A new program wants to get children thinking outside the box with hands-on engineering lessons – no matter where in Australia they are located.
Social enterprise Power of Engineering aims to get more kids, especially girls and students from disadvantaged communities, interested in a career in STEM. Its latest initiative is Engineering In-A-Box, a free kit of hands-on engineering lessons and activities for years 7-10 students.
Engineering In-A-Box Project Manager Jarita Zeng said the organisation received a grant early last year to develop the program.
“It packages Power of Engineering school outreach workshops into a single box of resources that we can send to any school in Australia, with the intention of making learning about engineering accessible, particularly for schools in remote and regional areas,” she told create.
Designed so that it doesn’t require an internet connection or a computer, the box is free for any school in Australia that requests one and allows for multiple uses across different classes, or multiple times within the same class.
It contains four lessons, each with a lesson script. The first lesson starts with a video introducing students to different engineering disciplines.
“It then introduces the problem of rapid population growth, which is the core problem students are going to have to solve for their imaginary town of Engtown, a regional community in Australia,” Zeng explained.
“Then the students role play the engineers: they have to decide what are the different infrastructure types and which two solutions they are going to prototype.”
Broadly, lesson one looks at stakeholder analysis, lesson two moves into multi-criteria analysis, lesson three goes through a design and construction process, and lesson four builds on their previous design with a non-physical asset, such as renewable energy or software engineering.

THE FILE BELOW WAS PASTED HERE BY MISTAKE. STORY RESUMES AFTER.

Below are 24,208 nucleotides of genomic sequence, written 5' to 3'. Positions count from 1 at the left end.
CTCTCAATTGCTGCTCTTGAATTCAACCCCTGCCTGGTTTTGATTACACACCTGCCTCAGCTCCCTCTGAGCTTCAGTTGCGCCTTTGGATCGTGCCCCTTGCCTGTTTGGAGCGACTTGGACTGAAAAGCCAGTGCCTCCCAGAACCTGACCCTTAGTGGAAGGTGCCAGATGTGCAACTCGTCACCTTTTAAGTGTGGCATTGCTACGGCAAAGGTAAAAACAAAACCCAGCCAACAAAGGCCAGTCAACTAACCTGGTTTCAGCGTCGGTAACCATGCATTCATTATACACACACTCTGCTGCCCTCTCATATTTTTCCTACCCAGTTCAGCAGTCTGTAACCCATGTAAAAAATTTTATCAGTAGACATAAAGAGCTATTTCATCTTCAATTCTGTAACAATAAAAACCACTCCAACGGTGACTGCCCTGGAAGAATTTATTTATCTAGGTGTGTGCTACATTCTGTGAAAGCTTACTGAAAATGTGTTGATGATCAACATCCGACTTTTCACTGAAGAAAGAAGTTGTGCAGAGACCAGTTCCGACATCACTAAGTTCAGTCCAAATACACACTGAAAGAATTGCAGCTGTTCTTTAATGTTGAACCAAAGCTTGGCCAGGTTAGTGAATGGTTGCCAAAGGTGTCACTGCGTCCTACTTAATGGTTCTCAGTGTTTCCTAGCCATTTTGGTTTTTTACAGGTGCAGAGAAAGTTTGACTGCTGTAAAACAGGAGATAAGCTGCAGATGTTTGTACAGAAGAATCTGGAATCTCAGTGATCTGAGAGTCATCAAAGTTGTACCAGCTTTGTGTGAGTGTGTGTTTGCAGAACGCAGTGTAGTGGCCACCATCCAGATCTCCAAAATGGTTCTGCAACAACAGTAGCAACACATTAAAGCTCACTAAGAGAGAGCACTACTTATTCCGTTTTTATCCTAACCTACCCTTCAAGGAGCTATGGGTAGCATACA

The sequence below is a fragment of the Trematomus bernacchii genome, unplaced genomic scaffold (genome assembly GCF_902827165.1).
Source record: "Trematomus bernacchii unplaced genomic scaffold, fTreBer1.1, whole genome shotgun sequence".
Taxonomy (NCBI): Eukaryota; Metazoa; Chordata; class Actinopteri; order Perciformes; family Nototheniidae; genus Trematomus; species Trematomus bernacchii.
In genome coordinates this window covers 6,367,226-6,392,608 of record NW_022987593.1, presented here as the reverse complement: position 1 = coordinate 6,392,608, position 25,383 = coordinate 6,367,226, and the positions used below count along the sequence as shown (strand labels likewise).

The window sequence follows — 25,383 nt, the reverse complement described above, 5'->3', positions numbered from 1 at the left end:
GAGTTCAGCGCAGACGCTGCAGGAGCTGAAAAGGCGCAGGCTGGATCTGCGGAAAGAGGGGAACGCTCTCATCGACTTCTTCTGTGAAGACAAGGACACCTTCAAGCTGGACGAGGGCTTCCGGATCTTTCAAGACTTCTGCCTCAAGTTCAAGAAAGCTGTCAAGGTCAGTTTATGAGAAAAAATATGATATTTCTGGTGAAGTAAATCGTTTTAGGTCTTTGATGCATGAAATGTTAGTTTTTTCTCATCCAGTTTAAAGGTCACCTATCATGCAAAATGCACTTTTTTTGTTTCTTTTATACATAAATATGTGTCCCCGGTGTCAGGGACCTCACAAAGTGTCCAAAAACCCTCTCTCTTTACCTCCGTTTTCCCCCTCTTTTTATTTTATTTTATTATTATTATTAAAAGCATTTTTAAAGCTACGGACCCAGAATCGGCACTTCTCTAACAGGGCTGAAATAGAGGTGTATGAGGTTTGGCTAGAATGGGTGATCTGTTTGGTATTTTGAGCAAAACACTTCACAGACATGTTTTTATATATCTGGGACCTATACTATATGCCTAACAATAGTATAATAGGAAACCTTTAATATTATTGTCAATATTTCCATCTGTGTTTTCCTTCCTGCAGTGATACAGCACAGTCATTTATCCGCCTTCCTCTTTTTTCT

Tackling real, regional problems
While it is aligned to the curriculum, the program is designed to reflect real-world experiences, according to Engineering In-A-Box Schools Engagement Coordinator Makayla Daglish.
“We’re dealing with a lot of regional schools and we’ve gone through the bushfires, drought and flooding, and now everyone is going through the COVID-19 pandemic,” she said.
“It’s all relevant to how engineers are going to be looking at these issues – they’re the ones who are going to be adapting new solutions in order to counteract crises such as natural disasters and pandemics.”
Daglish said many students in regional towns had personally faced issues such as drought, and that it was important for them to go through a scenario where they could picture themselves helping their community.
“The program can help us to reach students while they’re living at home and thinking about career options,” she said.
“It helps them to think about how they can put their education to use back home, which I think can counteract some of the challenges rural and remote communities face.”
In addition to broadening students’ understanding of the profession and career opportunities, Engineering In-A-Box is collecting surveys from classes who complete the program on gender participation and whether their perceptions of engineering have changed.
The organisation is also finalising a distance learning adaptation guide to help teachers adapt the program to remote learning activities, as many students continue to learn from home due to COVID-19.
Zeng said that since launching in April this year, the program has already reached more than 20 schools.
“In terms of the future, we are dependent on the industry and university partnerships and sponsorships remaining on board,” she said.
“But ultimately, we would like to reach every single government school in Australia.”